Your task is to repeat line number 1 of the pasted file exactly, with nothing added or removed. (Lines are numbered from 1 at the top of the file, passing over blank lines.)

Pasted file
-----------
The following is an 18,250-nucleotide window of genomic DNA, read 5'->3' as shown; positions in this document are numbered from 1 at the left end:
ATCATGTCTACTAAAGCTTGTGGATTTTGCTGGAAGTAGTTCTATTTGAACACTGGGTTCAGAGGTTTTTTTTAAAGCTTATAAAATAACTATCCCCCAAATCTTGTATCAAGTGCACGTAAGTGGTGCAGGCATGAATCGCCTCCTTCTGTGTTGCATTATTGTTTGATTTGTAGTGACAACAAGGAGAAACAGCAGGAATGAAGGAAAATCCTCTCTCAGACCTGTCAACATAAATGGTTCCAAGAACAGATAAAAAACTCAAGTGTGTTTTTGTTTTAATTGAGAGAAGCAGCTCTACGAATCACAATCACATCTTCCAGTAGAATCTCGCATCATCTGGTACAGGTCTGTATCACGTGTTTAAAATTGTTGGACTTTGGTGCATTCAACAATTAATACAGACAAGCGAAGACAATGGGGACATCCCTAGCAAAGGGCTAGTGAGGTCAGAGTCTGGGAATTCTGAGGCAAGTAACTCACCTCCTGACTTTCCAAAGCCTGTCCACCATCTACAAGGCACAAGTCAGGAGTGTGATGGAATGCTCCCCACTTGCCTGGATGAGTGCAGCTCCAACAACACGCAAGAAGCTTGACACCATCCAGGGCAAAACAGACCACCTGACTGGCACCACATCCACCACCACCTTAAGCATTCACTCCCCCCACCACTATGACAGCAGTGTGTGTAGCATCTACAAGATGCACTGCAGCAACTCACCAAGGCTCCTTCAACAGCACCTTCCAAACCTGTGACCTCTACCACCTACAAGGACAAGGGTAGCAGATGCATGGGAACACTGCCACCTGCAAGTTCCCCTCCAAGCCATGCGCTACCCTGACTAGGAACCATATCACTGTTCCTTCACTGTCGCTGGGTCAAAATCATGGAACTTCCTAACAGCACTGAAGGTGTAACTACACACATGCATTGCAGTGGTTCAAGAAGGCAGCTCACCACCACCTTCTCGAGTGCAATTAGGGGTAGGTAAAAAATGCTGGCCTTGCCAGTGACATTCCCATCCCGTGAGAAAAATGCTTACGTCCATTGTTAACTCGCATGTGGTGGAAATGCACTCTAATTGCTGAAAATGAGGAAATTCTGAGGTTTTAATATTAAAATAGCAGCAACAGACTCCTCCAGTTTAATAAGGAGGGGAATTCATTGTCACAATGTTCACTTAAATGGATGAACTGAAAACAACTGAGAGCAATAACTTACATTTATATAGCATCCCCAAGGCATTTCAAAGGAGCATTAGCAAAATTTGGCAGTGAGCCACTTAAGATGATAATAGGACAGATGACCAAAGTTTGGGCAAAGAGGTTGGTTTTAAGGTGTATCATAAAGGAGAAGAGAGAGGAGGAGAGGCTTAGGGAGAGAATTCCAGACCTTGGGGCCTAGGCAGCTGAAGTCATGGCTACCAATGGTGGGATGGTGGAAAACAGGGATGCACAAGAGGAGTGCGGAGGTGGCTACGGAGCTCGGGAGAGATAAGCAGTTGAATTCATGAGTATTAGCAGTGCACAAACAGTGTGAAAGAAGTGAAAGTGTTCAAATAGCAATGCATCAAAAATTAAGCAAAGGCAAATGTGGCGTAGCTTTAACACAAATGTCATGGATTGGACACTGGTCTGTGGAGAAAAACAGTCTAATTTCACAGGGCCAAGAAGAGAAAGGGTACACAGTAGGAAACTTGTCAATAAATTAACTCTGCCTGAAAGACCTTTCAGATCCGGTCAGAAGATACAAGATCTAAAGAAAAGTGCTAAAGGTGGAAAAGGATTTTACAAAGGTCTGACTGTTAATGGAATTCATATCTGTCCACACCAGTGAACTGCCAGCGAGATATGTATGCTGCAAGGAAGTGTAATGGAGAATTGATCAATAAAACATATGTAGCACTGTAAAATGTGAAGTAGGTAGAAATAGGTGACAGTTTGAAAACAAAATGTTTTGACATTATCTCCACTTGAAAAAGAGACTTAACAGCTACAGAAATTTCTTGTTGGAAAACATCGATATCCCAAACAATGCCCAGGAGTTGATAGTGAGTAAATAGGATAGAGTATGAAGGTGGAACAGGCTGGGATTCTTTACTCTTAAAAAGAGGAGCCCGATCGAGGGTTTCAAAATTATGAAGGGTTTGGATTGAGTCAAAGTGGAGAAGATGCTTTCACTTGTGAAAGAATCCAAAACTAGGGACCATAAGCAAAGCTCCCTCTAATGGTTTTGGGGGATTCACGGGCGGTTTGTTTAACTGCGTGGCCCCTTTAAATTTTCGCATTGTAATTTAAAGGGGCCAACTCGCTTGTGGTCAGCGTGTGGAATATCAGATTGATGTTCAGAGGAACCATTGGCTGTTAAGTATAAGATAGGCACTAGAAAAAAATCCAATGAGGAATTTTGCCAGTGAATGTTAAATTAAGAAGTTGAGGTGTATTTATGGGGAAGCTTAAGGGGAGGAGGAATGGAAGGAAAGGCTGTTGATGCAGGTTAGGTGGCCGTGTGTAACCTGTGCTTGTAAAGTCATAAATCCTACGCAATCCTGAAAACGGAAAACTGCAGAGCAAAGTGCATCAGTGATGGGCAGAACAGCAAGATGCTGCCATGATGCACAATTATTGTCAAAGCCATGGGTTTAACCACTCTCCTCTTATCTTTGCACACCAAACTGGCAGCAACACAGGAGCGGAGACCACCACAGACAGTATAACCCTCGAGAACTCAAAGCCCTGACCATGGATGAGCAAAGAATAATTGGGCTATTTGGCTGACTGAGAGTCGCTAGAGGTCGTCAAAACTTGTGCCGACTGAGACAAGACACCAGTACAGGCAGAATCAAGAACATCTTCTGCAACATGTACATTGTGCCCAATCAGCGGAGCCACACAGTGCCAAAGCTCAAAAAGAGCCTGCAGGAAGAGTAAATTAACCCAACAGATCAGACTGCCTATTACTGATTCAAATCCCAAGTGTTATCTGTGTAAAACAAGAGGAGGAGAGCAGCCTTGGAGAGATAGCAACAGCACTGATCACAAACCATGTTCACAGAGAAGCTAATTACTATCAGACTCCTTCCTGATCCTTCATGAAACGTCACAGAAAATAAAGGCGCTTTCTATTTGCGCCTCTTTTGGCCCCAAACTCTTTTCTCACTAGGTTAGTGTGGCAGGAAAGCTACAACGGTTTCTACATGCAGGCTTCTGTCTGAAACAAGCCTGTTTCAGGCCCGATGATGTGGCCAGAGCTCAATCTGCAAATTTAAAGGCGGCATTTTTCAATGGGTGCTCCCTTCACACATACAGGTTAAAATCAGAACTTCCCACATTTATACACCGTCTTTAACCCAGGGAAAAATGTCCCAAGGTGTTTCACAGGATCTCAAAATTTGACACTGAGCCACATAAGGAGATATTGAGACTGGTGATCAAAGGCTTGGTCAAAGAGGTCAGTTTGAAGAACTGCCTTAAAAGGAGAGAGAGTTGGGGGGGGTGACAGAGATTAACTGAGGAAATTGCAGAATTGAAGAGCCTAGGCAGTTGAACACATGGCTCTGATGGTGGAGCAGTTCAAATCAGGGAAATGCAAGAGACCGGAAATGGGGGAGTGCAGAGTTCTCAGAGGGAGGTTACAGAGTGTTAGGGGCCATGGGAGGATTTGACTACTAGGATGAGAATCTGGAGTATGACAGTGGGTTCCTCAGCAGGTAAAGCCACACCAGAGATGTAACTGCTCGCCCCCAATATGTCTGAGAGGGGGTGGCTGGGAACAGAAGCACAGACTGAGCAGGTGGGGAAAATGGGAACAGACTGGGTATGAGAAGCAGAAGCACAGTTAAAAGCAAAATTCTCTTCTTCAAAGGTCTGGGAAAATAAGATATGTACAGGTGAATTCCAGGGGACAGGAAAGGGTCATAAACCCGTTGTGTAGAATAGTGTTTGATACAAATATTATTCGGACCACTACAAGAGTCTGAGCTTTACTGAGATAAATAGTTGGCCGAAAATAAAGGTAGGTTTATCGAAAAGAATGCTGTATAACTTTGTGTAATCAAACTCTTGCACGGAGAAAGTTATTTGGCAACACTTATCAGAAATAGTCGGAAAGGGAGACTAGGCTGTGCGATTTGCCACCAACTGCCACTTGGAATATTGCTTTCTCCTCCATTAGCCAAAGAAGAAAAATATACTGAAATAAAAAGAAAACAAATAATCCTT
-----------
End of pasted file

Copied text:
The following is an 18,250-nucleotide window of genomic DNA, read 5'->3' as shown; positions in this document are numbered from 1 at the left end: